Usually, business owner Kelley Haley would be working at the Manhattan Beach restaurant Homie every day of the week. She was forced to close last week because of L.A. County's outdoor dining ban.
"The to-go model is just not sustainable," Haley said.
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Haley said she lost 80% of her business so far during the pandemic. However, Haley reopened on Sunday.
"Say the health department says your outdoor dining is being used. My response would be that the city has converted these through a permitting process to public spaces," she said.
Signs that read "public parklet - for your enjoyment" are posted around town. They reflect the Manhattan Beach City Council's decision late last week designating outdoor dining areas as public seating areas.
But here are some regulations:
- No reservation of seating;
- Face coverings must be worn;
- Maintaining social distancing;
- No smoking or vaping;
- Must throw away trash in receptacles;
- No alcohol;
- No disorderly conduct or noise; and
- No littering or sleeping overnight.
That means you won't see servers waiting on tables. Eateries, cafes and restaurants are not to use them to seat actual customers -- unless customers seat themselves.
Spaces are only for sitting and eating. But with the state's new stay-home order, it's unclear what's next for Haley. For now, she says she will only remain open on weekends.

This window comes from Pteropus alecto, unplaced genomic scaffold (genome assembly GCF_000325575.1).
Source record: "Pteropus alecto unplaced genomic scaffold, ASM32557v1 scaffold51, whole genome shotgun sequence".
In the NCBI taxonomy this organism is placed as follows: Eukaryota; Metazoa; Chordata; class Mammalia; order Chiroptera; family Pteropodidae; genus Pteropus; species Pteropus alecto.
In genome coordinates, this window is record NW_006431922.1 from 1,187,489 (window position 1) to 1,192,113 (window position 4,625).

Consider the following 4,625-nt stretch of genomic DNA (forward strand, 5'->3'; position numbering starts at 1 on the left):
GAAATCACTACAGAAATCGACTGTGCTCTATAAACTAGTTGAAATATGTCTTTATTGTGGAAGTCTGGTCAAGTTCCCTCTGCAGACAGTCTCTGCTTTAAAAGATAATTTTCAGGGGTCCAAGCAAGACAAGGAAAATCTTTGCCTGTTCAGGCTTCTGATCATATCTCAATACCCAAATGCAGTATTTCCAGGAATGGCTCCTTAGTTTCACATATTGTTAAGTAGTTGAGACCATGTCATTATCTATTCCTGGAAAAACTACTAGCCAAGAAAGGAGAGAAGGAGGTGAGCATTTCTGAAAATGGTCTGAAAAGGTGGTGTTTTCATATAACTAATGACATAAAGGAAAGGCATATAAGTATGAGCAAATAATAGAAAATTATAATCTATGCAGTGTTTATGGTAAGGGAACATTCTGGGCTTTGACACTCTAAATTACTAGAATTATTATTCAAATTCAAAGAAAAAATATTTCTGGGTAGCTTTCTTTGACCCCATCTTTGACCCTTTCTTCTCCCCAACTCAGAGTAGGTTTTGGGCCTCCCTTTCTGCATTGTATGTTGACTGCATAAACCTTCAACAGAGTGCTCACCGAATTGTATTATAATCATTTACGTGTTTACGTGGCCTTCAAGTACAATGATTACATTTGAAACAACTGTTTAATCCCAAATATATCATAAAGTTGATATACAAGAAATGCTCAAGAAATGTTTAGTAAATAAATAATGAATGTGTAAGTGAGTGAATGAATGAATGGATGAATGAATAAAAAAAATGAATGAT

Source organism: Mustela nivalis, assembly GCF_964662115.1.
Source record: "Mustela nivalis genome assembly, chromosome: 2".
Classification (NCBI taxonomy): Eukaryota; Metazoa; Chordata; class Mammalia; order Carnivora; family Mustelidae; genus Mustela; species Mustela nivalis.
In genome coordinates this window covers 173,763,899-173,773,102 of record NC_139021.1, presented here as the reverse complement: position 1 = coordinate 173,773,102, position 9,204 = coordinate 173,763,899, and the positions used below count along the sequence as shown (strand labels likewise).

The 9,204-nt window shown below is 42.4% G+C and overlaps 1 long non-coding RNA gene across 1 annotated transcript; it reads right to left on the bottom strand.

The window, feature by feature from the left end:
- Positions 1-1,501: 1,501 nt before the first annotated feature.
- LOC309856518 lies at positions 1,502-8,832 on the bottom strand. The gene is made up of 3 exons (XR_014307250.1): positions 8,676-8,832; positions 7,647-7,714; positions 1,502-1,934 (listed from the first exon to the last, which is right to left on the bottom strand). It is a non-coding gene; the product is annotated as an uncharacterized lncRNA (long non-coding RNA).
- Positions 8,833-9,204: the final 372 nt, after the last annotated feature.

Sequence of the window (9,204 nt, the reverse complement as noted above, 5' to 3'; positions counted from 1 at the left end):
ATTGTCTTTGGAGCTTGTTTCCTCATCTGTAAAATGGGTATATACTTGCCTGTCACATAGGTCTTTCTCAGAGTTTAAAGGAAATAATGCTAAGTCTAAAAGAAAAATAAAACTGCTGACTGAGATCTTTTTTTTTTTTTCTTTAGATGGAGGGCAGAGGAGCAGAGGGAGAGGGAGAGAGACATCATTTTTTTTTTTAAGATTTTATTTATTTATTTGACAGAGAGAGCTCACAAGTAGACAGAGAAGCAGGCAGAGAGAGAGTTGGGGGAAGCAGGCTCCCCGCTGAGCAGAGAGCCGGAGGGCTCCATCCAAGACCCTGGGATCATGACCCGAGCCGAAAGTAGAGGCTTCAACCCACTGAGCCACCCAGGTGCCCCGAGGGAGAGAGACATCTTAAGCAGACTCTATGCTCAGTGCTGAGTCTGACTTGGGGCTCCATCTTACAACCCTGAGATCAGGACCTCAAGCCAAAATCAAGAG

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"The last time in the beginning, when we had the major stay at home, it was very, very quiet down here and most people, large percentage did comply," she said.
Haley says she will comply this time too, but will every business?
Haley says she's used all of her savings and is in the red right now just to keep her doors open.
"It's a definite business killer. This has been shockingly awful year for many small businesses," she said.
The footprint of Manhattan Beach is at stake.
"This community, this downtown area, is predominantly mom and pop. There's no chains down here. There's a lot of very hard working sincere entrepreneurs that have done everything they can to grow a small business. This isn't sustainable much longer," Haley said, adding that spring can't get here soon enough.
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